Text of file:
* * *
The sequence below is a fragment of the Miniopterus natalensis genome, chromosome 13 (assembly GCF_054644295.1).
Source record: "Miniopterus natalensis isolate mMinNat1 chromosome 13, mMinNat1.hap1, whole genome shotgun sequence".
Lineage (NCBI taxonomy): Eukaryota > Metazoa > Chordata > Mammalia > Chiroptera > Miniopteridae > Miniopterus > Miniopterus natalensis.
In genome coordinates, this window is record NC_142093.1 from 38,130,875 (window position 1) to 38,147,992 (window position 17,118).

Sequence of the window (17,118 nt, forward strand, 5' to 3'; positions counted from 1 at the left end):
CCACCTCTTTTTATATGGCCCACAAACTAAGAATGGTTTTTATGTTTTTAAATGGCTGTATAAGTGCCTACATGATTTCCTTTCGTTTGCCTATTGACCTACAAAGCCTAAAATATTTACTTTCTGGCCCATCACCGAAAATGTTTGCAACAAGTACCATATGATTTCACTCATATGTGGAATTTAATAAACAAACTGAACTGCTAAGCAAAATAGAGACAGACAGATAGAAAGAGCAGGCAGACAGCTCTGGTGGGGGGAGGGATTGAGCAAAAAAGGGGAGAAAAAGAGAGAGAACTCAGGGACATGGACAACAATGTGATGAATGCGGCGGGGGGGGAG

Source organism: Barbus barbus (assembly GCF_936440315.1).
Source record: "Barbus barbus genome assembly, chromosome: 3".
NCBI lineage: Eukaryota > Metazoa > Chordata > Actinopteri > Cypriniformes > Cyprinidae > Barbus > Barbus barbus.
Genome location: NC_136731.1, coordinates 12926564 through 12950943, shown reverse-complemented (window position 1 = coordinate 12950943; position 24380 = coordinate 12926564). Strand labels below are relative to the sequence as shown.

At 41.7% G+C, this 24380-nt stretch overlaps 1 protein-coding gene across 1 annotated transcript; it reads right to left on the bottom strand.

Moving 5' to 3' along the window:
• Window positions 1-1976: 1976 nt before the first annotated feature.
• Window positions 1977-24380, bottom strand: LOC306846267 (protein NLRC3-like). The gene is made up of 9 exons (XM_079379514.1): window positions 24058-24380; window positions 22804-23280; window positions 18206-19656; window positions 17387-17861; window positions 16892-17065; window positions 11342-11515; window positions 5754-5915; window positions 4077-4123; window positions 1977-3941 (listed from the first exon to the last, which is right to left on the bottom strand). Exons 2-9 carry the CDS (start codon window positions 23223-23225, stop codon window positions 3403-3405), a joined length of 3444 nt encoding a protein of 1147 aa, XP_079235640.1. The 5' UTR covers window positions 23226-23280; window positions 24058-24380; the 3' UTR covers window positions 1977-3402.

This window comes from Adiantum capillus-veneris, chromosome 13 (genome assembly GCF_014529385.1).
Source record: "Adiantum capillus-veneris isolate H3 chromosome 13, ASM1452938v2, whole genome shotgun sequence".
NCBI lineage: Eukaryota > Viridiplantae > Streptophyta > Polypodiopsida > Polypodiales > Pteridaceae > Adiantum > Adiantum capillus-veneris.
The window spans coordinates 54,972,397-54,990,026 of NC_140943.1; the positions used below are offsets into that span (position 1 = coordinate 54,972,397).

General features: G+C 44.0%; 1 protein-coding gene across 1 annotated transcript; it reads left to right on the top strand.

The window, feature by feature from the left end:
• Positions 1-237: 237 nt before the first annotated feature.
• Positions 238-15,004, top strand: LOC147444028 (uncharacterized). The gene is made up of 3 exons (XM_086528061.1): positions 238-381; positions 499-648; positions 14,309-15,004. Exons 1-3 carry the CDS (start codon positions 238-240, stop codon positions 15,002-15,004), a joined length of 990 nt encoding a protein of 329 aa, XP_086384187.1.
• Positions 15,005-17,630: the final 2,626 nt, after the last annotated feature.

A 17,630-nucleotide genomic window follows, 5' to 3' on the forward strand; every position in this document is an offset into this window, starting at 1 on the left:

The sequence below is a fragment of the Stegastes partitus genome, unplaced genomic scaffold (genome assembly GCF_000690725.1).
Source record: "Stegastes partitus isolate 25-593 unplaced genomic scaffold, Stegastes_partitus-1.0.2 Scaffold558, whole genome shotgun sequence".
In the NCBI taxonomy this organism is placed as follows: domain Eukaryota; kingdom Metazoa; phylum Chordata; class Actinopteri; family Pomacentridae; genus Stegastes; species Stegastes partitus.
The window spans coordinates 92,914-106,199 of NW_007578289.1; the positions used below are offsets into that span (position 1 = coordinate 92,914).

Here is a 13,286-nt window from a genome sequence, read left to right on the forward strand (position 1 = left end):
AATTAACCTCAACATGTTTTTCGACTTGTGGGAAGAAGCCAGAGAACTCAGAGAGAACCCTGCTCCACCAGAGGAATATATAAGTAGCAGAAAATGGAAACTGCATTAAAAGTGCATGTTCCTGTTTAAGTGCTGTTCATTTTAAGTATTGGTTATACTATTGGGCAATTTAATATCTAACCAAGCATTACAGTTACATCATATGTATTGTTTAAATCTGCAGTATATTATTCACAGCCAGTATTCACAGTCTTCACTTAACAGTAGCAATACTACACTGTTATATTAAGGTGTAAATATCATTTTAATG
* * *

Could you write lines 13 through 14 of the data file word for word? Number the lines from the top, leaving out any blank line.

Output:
• Window positions 1-1976: 1976 nt before the first annotated feature.
• Window positions 1977-24380, bottom strand: LOC306846267 (protein NLRC3-like). The gene is made up of 9 exons (XM_079379514.1): window positions 24058-24380; window positions 22804-23280; window positions 18206-19656; window positions 17387-17861; window positions 16892-17065; window positions 11342-11515; window positions 5754-5915; window positions 4077-4123; window positions 1977-3941 (listed from the first exon to the last, which is right to left on the bottom strand). Exons 2-9 carry the CDS (start codon window positions 23223-23225, stop codon window positions 3403-3405), a joined length of 3444 nt encoding a protein of 1147 aa, XP_079235640.1. The 5' UTR covers window positions 23226-23280; window positions 24058-24380; the 3' UTR covers window positions 1977-3402.